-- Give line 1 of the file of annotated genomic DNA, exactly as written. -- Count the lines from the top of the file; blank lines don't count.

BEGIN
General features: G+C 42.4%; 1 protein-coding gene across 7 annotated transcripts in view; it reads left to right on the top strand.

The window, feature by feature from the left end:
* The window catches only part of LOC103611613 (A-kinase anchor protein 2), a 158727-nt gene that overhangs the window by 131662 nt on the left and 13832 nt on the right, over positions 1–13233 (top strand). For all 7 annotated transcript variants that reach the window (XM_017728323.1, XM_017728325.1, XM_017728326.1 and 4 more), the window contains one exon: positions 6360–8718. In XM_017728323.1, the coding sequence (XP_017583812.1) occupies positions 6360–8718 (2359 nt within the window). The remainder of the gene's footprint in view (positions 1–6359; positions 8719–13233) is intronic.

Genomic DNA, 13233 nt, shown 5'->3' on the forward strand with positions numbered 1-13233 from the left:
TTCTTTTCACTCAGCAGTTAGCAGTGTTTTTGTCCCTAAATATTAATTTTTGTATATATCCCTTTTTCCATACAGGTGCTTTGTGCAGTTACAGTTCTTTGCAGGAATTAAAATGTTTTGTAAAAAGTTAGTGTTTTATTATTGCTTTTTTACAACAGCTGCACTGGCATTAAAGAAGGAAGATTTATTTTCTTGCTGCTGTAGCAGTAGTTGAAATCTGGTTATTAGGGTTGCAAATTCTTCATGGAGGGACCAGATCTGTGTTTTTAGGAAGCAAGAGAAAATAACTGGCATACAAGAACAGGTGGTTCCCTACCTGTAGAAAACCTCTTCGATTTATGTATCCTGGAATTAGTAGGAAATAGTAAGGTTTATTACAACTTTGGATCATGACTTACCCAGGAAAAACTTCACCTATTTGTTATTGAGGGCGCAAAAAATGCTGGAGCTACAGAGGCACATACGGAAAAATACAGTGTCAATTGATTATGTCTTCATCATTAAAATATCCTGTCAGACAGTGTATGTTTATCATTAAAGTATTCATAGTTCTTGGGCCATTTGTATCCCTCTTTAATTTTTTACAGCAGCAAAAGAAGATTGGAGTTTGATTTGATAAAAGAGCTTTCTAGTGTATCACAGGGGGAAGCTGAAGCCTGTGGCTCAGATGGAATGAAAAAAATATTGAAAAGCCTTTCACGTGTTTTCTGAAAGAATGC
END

General features: G+C 42.4%; 1 protein-coding gene across 7 annotated transcripts in view; it reads left to right on the top strand.